Mining Innovation: Does Size Matter?

Kate: One of the potential challenges to maintaining Australia’s capacity for mining innovation is predicted to be the increasing dominance of large, conglomerated, multinational organisations.

Historically, the mining industry had a number of medium sized organisations that could drive rapid and diverse innovation, however the rationalisation in the industry means that the policies and objectives of the large players may increasingly narrow the focus on future mining innovation. Head of Innovation and Technology at Rio Tinto John McGagh, recently spoke about Rio Tinto’s Innovation Strategy being implemented through a closed innovation model, whereby research and development is done by Rio Tinto and selected partners with innovations retained exclusively. This Closed Innovation Model is very different to the traditionally more open innovation models in the sector where typically university research projects are funded by a large number of mining industry sponsors through an intermediary such as AMIRA. This Open Innovation Model allowed any innovative mining solutions to be taken up fairly rapidly across the sector. The early adopters have an advantage of several years but any significant advantage is usually short lived.  With closed innovation, companies can lower their mining cost curve (a competitive advantage) preferentially over their competitors until the competitors obtain the innovative solution themselves. One potential downside of such a strategy is the risk associated with the typically high staff turnover within the mining industry. Time will tell. An overview of the implications of closed and open innovation models for industry more broadly is provided by the Australian Institute for Commercialisation here.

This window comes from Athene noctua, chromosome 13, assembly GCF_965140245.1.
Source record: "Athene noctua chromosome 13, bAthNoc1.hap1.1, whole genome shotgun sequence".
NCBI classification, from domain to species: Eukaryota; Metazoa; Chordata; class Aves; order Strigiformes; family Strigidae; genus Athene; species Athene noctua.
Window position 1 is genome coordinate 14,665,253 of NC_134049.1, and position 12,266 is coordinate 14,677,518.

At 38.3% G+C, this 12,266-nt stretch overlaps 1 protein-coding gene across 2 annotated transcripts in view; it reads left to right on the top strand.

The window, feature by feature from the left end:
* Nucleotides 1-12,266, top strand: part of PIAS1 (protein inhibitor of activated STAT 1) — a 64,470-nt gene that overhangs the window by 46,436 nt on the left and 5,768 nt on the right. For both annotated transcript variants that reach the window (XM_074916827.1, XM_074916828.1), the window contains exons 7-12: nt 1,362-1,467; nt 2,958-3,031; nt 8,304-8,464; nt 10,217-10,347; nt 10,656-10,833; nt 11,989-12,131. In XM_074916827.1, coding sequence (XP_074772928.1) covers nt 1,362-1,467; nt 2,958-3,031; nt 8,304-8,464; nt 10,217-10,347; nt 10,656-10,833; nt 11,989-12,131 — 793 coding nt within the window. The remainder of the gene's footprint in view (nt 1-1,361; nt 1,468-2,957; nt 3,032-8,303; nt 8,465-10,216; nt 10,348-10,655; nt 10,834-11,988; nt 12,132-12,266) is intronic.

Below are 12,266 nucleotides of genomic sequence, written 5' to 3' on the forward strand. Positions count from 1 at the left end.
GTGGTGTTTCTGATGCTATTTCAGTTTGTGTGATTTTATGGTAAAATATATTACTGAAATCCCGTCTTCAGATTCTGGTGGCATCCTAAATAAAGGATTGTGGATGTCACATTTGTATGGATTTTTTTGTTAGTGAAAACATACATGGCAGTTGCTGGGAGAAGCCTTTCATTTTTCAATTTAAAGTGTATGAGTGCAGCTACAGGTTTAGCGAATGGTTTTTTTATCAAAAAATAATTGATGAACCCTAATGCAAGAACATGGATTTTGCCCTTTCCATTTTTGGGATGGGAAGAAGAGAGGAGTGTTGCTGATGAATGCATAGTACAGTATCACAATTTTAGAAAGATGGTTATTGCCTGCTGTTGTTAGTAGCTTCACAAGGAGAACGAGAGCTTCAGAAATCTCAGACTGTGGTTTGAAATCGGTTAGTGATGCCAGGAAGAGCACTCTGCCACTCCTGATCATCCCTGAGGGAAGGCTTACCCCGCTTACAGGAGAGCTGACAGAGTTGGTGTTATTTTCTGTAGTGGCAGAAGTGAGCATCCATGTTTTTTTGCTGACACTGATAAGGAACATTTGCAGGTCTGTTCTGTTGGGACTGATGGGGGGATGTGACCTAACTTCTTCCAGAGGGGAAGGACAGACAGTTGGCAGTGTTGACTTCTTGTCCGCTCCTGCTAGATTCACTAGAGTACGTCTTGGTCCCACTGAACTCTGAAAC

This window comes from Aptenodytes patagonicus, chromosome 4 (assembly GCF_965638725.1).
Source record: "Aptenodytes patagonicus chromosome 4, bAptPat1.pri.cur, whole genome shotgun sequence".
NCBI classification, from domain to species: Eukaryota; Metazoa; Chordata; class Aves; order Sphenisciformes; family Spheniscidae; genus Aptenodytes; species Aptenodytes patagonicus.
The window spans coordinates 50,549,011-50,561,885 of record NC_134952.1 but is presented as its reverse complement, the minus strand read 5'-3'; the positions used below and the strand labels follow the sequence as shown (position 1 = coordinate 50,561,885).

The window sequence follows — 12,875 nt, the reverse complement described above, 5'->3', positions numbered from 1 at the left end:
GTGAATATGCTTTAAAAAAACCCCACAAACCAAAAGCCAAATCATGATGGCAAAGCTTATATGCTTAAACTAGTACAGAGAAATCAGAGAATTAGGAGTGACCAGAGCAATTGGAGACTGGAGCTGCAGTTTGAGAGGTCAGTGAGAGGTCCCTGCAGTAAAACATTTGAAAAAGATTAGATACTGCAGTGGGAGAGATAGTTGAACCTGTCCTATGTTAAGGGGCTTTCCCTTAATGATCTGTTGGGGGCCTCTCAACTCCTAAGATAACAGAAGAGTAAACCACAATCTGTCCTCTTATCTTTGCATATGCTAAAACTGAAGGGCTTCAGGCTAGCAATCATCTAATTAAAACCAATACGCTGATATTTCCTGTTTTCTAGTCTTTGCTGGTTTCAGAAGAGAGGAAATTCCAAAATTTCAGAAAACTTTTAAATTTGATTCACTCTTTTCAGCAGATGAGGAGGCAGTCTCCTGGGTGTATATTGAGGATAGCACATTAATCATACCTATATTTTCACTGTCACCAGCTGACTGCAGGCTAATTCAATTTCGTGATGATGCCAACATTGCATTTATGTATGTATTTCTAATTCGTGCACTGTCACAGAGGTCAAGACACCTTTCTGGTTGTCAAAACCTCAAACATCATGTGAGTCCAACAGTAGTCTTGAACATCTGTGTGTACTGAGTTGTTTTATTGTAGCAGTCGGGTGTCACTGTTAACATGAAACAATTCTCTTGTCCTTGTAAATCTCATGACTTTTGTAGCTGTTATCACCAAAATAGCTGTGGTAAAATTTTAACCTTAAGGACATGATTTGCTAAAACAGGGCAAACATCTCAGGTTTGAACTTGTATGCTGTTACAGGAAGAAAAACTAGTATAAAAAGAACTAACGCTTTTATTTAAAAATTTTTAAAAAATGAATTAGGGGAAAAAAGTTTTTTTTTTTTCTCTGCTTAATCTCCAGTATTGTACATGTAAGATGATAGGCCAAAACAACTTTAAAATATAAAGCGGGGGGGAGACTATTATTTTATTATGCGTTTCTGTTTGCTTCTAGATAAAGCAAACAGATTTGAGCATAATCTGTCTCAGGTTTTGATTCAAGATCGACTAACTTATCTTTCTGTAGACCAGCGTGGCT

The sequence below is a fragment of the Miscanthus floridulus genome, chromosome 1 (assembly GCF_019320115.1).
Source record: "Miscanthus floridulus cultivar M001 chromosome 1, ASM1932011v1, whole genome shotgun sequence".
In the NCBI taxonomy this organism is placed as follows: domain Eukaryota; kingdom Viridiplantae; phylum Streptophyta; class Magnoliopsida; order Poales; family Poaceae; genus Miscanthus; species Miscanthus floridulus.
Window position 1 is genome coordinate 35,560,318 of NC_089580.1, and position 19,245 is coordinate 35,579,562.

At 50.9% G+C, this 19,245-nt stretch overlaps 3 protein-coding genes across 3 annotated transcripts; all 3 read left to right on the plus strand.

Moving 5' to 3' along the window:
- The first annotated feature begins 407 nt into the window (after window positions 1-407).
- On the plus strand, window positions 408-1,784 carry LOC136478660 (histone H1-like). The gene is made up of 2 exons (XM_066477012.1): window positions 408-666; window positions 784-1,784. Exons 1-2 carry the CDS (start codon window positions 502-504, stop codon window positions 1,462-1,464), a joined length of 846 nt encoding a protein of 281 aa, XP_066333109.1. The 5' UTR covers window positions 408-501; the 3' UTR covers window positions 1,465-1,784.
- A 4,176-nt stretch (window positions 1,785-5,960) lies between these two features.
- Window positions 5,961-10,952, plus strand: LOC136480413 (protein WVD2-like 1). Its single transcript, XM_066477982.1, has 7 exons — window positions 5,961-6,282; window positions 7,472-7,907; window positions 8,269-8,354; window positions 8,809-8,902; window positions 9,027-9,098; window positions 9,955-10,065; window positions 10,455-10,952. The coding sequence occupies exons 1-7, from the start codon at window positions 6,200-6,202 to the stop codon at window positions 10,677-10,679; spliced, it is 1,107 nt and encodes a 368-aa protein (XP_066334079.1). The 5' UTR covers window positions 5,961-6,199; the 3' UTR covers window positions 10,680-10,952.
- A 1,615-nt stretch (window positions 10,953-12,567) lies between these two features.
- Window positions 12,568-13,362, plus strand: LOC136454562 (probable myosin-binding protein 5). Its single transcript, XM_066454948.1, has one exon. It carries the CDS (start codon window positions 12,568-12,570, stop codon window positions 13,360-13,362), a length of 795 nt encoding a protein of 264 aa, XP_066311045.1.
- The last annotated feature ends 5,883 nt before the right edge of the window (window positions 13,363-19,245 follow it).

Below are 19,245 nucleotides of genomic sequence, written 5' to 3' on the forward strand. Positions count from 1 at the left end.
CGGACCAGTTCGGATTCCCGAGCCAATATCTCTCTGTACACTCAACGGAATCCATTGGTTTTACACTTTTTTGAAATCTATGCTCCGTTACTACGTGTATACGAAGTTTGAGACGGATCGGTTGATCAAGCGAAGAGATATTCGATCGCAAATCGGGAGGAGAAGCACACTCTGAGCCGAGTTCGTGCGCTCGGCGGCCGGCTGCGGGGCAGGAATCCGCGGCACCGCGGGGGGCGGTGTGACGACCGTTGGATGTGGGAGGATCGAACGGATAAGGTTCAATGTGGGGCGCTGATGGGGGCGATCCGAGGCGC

Another challenge arising from the global reach of multinational mining companies is the ability for Australia to maintain flows of benefits from innovation to Australian companies and institutions. Any successful innovation produced in Australia will be quickly transferred to the other global operations of a given international company. In this environment niche technology innovation (such as the technology developed by GroundProbe) may be important, as long as first mover advantages are significant. Agility may be the key for smaller companies operating within a market dominated by large players. In the worlds of Rupert Murdoch, in a rapidly changing world “Big will not beat small anymore. It will be the fast beating the slow.” (IBM Global CEO Study 2006)

Small innovative companies and research groups are going to have to develop evolving strategies to deal with the challenges of operating in an industry dominated by large multinational players. It will be the role of the Australian mining industry, universities, research centres and government to develop coherent policies to maximise the potential of competitive advantage from innovation in Australia.


  1. Interesting, especially the the role of small to medium enterprises in innovation.
    Certainly the Universities and Government seem to gravitate towards the big companies – headline stuff.  However, innovation seems to come from smaller entities.
    The major companies seems to focus on using their large balance sheets to develop large (and hopefully) low cost operations.  This is not a criticism – this is their strength.
    The Australian technology/innovation successes seem to be small service providers.

    Is this a shift for the mining industry? If so, It would have implications for future research and technology funding.

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